IBM i and Web Server Software Recommendations

April 6, 2016 Disaster Recovery Blog, Disaster Recovery News Blog, Legacy System Blog Articles
Web servers give a plethora of advantages to the companies that run them, from easier IT management and maintenance to mobile accessibility for end users and employees. While over 70% of IBM i users run a web server on their IBM i platform (a 2% increase from 2015), this number is anticipated to grow even more in the years to come. Now the question is: what web servers are companies trusting with their services?

The Stats

Cross-platform usability and the ability to develop applications that harness the accessibility and power of the World Wide Web – these are few of the many ways that web servers can be a much more affordable and efficient method of providing mobile access. While only 28.4% of users do not run a web server on IBM i, those that do were asked which server they run: Apache, Websphere, or TomCat. It’s not surprising that the most common choice was Apache, with 39.8% choosing this option. Following this was Websphere, with 23.7% of users running it on their IBM i. While 4.2% stated running a web server that was not listed, the smallest number of users (3.8%) use Apache TomCat.

RECOMMENDATION: IBM i can support both web interfaces and graphical interfaces, but users should consider web interfaces as the most effective option to strengthen their company in the years to come.

An Overview of the Servers

Apache

Apache (short for Apache HTTP Server; compare with Apache TomCat) is an open-source software that gives users the effectiveness and accessibility they need. This software is highly maintained, has an impressive amount of features, and is relatively limitless in what it can do. In contrast with Apache TomCat and IBM’s Websphere, this software is written in C, C++ and XML (as opposed to Java). This is the dominant web server software worldwide, estimated to run half of all websites (according to Netcraft).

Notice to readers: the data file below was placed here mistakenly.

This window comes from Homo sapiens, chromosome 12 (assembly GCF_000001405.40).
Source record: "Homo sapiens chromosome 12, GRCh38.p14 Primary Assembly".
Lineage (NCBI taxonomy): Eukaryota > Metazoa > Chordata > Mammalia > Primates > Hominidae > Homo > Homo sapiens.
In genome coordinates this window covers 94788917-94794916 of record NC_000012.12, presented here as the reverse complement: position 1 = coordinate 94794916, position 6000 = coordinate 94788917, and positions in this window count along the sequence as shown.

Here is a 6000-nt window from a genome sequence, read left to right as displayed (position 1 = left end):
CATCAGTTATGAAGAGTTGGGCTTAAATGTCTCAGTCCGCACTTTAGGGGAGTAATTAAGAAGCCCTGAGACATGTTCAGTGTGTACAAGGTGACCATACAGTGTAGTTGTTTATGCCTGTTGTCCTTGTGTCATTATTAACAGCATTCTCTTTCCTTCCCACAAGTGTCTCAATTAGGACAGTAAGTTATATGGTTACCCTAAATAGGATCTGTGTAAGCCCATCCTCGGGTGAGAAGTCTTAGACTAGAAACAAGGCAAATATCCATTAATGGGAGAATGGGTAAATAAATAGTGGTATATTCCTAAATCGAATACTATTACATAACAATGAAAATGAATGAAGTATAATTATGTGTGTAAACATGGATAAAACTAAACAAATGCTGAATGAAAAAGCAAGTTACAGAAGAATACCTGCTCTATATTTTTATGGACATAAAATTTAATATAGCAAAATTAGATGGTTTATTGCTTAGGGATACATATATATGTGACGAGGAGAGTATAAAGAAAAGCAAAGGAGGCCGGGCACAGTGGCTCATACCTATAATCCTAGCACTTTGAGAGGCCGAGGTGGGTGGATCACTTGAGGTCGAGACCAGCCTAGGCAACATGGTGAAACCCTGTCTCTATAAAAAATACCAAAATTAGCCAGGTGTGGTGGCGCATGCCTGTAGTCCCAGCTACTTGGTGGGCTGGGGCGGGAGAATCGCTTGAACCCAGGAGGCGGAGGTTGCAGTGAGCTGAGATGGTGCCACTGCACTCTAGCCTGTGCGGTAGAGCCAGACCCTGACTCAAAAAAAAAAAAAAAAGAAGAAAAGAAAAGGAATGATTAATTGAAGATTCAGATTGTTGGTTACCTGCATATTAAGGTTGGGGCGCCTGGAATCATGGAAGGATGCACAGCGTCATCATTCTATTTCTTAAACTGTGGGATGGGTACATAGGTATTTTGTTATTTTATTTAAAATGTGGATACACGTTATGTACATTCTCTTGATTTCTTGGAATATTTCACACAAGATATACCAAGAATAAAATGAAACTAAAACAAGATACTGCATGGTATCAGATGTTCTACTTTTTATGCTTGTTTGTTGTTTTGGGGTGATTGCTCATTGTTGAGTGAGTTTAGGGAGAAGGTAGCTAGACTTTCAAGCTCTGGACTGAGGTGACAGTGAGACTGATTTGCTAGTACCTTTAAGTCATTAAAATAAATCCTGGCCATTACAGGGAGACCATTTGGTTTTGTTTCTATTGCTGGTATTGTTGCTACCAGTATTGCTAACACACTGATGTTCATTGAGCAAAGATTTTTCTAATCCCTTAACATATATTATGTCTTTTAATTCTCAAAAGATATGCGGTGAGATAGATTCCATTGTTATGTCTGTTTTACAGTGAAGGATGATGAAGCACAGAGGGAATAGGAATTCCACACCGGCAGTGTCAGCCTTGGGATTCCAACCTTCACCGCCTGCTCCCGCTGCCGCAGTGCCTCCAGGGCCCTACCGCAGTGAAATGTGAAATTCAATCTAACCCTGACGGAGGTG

TomCat

Like Apache HTTP, Apache TomCat is also an open-source software developed to give users the cross-platform functionality and accessibility they require. However, TomCat differs from its Apache counterpart mainly because it is written in Java. This is the principal aspect that draws users to TomCat, as opposed to Apache HTTP: if you want to service Java servlets, TomCat is the software that can do this for you. TomCat is also serviced frequently to give users state-of-the-art features, such as high availability (HA) to allow upgrades and updates to occur without influencing the production environment.

Websphere

The biggest distinguishing factor between Websphere and Apache HTTP and TomCat is that Websphere is an IBM product – in other words, it is not open source, and users must pay for it. While both types of Apache server are web servers, Websphere is actually an application server. This means that it is not limited to only HTTP, and can actually support all Java EE features. Plus, application servers can give dynamic content (such as servlets, EJBs, and JSPs), as opposed to the limited scop of static content for web servers (e.g. images, videos, and so on). Like TomCat, Websphere also runs Java. Websphere has the advantage of giving users a remarkable number of features, something that many users are completely willing to pay for.

Source: HelpSystems Survey



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